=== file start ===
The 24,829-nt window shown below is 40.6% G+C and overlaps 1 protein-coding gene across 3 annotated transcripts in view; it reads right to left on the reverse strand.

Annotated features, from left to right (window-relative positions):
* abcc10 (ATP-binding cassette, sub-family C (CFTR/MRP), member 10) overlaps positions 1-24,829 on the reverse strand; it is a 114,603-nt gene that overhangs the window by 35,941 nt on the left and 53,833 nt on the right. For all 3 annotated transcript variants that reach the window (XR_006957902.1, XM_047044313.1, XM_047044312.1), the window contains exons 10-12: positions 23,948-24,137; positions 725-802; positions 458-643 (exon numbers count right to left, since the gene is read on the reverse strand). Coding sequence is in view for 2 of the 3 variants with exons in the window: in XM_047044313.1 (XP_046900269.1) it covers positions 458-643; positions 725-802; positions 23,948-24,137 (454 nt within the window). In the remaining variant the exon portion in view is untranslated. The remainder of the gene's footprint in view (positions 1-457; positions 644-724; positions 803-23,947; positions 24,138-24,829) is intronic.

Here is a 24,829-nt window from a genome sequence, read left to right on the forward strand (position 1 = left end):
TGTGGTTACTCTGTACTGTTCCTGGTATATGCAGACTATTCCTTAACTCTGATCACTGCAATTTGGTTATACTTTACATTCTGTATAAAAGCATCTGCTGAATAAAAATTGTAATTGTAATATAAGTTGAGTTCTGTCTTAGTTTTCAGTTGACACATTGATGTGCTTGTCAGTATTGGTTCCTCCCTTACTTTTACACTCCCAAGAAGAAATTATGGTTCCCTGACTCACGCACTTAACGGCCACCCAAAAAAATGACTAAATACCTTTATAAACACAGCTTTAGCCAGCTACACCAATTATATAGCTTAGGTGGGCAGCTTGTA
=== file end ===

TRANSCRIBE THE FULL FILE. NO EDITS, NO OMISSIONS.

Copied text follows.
The 24,829-nt window shown below is 40.6% G+C and overlaps 1 protein-coding gene across 3 annotated transcripts in view; it reads right to left on the reverse strand.

Annotated features, from left to right (window-relative positions):
* abcc10 (ATP-binding cassette, sub-family C (CFTR/MRP), member 10) overlaps positions 1-24,829 on the reverse strand; it is a 114,603-nt gene that overhangs the window by 35,941 nt on the left and 53,833 nt on the right. For all 3 annotated transcript variants that reach the window (XR_006957902.1, XM_047044313.1, XM_047044312.1), the window contains exons 10-12: positions 23,948-24,137; positions 725-802; positions 458-643 (exon numbers count right to left, since the gene is read on the reverse strand). Coding sequence is in view for 2 of the 3 variants with exons in the window: in XM_047044313.1 (XP_046900269.1) it covers positions 458-643; positions 725-802; positions 23,948-24,137 (454 nt within the window). In the remaining variant the exon portion in view is untranslated. The remainder of the gene's footprint in view (positions 1-457; positions 644-724; positions 803-23,947; positions 24,138-24,829) is intronic.

Here is a 24,829-nt window from a genome sequence, read left to right on the forward strand (position 1 = left end):
TGTGGTTACTCTGTACTGTTCCTGGTATATGCAGACTATTCCTTAACTCTGATCACTGCAATTTGGTTATACTTTACATTCTGTATAAAAGCATCTGCTGAATAAAAATTGTAATTGTAATATAAGTTGAGTTCTGTCTTAGTTTTCAGTTGACACATTGATGTGCTTGTCAGTATTGGTTCCTCCCTTACTTTTACACTCCCAAGAAGAAATTATGGTTCCCTGACTCACGCACTTAACGGCCACCCAAAAAAATGACTAAATACCTTTATAAACACAGCTTTAGCCAGCTACACCAATTATATAGCTTAGGTGGGCAGCTTGTA